Definition of bygone in English:

bygone

adjective

  • Belonging to an earlier time.

    ‘relics of a bygone society’
    • ‘The steam locomotive evokes nostalgic memories of a bygone era with its glory and old age charm.’
    • ‘The poet also dreams nostalgically of bygone years and of lost childhood.’
    • ‘Now the houses of these bygone families have become a focus for visiting tourists and history buffs.’
    • ‘The Colonel is a self-fashioned sleuth who seems to belong to a bygone era.’
    • ‘And is it really the business of government to prop up the ancient memorials of a bygone era?’
    • ‘The book contains many photographs of bygone times and also includes former electric tramways in the area.’
    • ‘Tourists would marvel at the elegant ingenuity of a bygone age.’
    • ‘The Street administration portrays the mounted unit as a relic of a bygone era.’
    • ‘It is one of the most stunning buildings in the Clyde Valley and clearly belongs to a bygone age of sumptuous extravagance.’
    • ‘Looking back, I suppose it was a relic from a bygone age even then.’
    • ‘I see something of several male friends from those bygone days and they too report that they never hear from their old girlfriends.’
    • ‘The atmosphere of Strawberry Hill is one of gracious hospitality - again somehow it speaks of a bygone age.’
    • ‘The traditions and proceedings of the Commons are largely derived from a bygone age and none more so than it's adversarial nature.’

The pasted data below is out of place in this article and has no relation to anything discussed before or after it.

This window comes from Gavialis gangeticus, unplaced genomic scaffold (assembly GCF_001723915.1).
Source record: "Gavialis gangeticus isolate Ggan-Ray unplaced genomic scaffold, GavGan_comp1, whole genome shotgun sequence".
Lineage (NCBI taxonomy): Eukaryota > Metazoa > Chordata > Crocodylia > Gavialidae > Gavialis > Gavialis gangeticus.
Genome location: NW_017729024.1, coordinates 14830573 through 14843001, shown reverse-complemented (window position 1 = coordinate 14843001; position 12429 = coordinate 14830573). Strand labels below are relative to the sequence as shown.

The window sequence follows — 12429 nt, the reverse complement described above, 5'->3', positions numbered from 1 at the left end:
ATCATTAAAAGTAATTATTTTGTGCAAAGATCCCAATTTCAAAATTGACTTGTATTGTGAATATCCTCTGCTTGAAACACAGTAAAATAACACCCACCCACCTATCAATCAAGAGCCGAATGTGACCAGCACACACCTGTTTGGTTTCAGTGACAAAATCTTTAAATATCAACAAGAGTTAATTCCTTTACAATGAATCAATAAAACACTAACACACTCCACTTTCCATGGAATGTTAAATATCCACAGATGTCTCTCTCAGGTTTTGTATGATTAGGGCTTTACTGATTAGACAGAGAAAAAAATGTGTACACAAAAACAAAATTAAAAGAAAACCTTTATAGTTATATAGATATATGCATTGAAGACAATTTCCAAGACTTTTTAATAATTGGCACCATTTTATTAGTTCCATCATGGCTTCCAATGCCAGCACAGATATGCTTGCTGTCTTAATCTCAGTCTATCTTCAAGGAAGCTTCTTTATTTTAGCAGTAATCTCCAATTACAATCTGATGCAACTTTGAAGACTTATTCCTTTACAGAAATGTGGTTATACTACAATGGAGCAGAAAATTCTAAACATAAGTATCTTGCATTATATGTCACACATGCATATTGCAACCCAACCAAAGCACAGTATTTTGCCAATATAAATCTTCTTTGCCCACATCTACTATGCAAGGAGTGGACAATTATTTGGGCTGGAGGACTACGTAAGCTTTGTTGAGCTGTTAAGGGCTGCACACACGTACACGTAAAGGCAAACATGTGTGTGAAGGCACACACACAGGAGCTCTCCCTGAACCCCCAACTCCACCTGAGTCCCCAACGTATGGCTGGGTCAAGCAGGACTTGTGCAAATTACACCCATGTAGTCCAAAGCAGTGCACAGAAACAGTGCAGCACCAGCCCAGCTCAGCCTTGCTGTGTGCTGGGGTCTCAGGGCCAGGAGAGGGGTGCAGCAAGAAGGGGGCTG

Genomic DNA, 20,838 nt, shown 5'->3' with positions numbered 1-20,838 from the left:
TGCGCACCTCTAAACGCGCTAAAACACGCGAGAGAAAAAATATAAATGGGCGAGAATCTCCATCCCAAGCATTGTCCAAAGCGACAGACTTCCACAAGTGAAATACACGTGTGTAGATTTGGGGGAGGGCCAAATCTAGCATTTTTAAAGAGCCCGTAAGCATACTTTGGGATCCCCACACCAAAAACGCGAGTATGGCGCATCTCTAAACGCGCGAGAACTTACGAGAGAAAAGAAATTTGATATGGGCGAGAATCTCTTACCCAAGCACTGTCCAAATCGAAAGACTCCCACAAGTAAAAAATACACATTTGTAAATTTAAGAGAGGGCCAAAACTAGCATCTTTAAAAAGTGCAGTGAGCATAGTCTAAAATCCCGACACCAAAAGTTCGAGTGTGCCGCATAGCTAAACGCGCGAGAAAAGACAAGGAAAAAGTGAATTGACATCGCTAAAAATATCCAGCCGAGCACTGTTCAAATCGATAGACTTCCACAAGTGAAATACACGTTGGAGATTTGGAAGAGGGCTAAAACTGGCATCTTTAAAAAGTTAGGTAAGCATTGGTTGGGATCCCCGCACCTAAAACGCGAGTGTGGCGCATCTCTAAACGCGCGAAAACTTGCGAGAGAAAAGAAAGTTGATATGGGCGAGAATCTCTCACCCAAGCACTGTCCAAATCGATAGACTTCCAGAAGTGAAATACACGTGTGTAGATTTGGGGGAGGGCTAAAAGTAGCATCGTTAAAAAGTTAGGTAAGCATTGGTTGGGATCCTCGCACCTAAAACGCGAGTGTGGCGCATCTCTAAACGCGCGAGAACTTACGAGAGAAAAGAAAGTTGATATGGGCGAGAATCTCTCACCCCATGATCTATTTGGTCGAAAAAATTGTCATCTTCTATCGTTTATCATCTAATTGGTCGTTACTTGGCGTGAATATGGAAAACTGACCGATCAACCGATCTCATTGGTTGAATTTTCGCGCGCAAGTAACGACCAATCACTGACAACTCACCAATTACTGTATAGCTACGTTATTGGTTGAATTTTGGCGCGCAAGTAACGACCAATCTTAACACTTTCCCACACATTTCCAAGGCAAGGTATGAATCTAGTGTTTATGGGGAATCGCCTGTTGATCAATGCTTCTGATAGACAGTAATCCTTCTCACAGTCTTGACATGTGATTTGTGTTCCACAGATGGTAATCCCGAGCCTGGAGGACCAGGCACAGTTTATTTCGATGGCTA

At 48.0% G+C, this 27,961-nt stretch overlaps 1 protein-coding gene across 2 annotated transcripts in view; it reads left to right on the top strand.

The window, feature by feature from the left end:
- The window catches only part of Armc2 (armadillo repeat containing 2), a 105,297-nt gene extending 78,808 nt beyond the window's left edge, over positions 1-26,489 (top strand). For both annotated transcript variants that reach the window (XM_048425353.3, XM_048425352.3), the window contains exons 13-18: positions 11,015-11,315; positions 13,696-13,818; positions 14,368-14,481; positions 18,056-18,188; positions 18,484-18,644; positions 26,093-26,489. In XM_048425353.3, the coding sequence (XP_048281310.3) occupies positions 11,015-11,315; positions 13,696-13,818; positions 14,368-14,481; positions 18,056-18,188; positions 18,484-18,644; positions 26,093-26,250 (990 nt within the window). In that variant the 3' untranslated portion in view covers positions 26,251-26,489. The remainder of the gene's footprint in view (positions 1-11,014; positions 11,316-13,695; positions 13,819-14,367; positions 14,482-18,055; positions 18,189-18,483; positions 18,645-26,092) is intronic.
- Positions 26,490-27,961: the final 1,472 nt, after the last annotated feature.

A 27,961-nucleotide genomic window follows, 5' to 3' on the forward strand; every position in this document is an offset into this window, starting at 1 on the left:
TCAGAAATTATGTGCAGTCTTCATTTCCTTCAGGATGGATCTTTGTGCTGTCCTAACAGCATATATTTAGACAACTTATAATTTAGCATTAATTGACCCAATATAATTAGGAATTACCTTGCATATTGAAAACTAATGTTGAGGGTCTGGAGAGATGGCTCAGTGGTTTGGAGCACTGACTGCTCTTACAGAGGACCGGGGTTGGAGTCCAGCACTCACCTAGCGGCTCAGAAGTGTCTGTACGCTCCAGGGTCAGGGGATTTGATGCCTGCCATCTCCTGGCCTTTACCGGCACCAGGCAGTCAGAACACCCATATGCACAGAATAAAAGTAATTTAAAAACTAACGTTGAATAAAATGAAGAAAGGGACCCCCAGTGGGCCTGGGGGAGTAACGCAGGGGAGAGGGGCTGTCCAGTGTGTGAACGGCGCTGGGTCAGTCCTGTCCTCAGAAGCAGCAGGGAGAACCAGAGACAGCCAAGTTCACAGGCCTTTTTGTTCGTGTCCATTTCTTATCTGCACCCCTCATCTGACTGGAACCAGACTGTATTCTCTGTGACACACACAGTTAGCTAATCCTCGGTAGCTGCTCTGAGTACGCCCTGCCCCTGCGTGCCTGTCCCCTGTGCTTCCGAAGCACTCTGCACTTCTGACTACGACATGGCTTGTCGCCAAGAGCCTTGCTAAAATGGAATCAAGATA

• ‘There are plenty of houses and churches where you can soak up the carefully arranged atmosphere of bygone Bloomsbury.’
    • ‘It has lent its support to Keighley Bus Museum's search for a permanent site to house its collection of bygone buses.’
    • ‘Yes, this is a faux period piece, with extravagant costumes and peachy Technicolor colours from bygone movies.’
    • ‘They represent bygone ages and social changes that occurred round the world.’
    • ‘Moreover, English class society of a bygone era seems a relatively easy target.’
    • ‘He spoke about how certain people are heroes but they are all bygone.’
    • ‘So once again Europe was simply recalling the glories of the ancient bygone age on behalf of the natives.’
    past, former, earlier, one-time, long-ago, gone by, previous, forgotten, lost, finished, completed, of old, ancient, antiquated, obsolete, departed, dead, extinct, defunct, out of date, outmoded, passé
    of yore, olden, foregone
    forepassed
    View synonyms

noun

usually bygones
  • A thing dating from an earlier time.

    • ‘The brittleness of both Old Firm defences meant the invoking of bygones in the lead-up to yesterday's derby.’
    • ‘Other modern bygones would include radios, TV sets and motorcycling gear.’
    • ‘The astonishing collection of antiques, bygones and collectibles of Lincolnshire artist is expected to attract hundreds of fans.’
    • ‘It even installed several icons on the desktop hawking the company and other bygones.’
    • ‘Never pays much attention does Anglia - more interested in his farming diary or talking about bygones.’
    • ‘Villagers are appealing for bygones and curios as they take their plans for a madcap ‘inland regatta’ a step forward.’
    • ‘The painful ache of regrets and bygones slowly fade into a mixture of brandy and honey.’
    • ‘There was a full house for the April meeting at the WI Hall when a representative of the Cogges Farm Museum, Witney, talked about rural and domestic bygones.’
    • ‘Recollections of bygones are merely threatening to stalk him in the here and now.’
    • ‘It was he who spotted the potential of the Pickering doctor's collection of bygones, and pushed for the creation of what became York Castle Museum.’
    • ‘But it might be another story when it comes to bygones in terms of his relationship with this White House.’
    • ‘Apparently, bygones haven't been gone by for long enough yet, and the attempt was repulsed.’

Pronunciation:

bygone

/ˈbīˌɡôn/